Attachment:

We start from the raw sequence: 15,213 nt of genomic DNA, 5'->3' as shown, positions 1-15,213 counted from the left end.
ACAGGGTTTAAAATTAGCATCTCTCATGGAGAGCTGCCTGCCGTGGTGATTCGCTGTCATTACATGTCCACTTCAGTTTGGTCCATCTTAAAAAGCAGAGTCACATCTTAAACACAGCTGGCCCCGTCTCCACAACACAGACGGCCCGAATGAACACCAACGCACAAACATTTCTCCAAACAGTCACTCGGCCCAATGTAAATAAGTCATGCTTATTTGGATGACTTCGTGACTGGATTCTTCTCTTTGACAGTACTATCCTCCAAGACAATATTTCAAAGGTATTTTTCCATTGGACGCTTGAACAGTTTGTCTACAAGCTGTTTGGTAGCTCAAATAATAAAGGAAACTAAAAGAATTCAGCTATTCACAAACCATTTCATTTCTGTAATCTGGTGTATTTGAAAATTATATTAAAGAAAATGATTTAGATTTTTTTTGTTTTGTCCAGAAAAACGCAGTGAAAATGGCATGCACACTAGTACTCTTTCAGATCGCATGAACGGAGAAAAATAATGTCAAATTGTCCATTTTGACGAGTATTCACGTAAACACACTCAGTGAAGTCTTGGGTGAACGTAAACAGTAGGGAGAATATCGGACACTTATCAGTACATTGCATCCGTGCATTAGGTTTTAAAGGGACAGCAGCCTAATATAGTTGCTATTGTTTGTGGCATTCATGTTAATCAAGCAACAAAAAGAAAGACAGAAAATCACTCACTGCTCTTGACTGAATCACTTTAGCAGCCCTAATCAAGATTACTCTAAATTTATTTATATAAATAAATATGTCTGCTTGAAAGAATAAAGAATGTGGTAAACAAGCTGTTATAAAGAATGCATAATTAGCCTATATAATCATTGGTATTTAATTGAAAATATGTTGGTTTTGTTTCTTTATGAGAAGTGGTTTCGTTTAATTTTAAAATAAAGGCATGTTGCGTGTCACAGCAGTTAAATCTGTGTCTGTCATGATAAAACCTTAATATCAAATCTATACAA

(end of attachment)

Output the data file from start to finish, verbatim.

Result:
We start from the raw sequence: 15,213 nt of genomic DNA, 5'->3' as shown, positions 1-15,213 counted from the left end.
ACAGGGTTTAAAATTAGCATCTCTCATGGAGAGCTGCCTGCCGTGGTGATTCGCTGTCATTACATGTCCACTTCAGTTTGGTCCATCTTAAAAAGCAGAGTCACATCTTAAACACAGCTGGCCCCGTCTCCACAACACAGACGGCCCGAATGAACACCAACGCACAAACATTTCTCCAAACAGTCACTCGGCCCAATGTAAATAAGTCATGCTTATTTGGATGACTTCGTGACTGGATTCTTCTCTTTGACAGTACTATCCTCCAAGACAATATTTCAAAGGTATTTTTCCATTGGACGCTTGAACAGTTTGTCTACAAGCTGTTTGGTAGCTCAAATAATAAAGGAAACTAAAAGAATTCAGCTATTCACAAACCATTTCATTTCTGTAATCTGGTGTATTTGAAAATTATATTAAAGAAAATGATTTAGATTTTTTTTGTTTTGTCCAGAAAAACGCAGTGAAAATGGCATGCACACTAGTACTCTTTCAGATCGCATGAACGGAGAAAAATAATGTCAAATTGTCCATTTTGACGAGTATTCACGTAAACACACTCAGTGAAGTCTTGGGTGAACGTAAACAGTAGGGAGAATATCGGACACTTATCAGTACATTGCATCCGTGCATTAGGTTTTAAAGGGACAGCAGCCTAATATAGTTGCTATTGTTTGTGGCATTCATGTTAATCAAGCAACAAAAAGAAAGACAGAAAATCACTCACTGCTCTTGACTGAATCACTTTAGCAGCCCTAATCAAGATTACTCTAAATTTATTTATATAAATAAATATGTCTGCTTGAAAGAATAAAGAATGTGGTAAACAAGCTGTTATAAAGAATGCATAATTAGCCTATATAATCATTGGTATTTAATTGAAAATATGTTGGTTTTGTTTCTTTATGAGAAGTGGTTTCGTTTAATTTTAAAATAAAGGCATGTTGCGTGTCACAGCAGTTAAATCTGTGTCTGTCATGATAAAACCTTAATATCAAATCTATACAA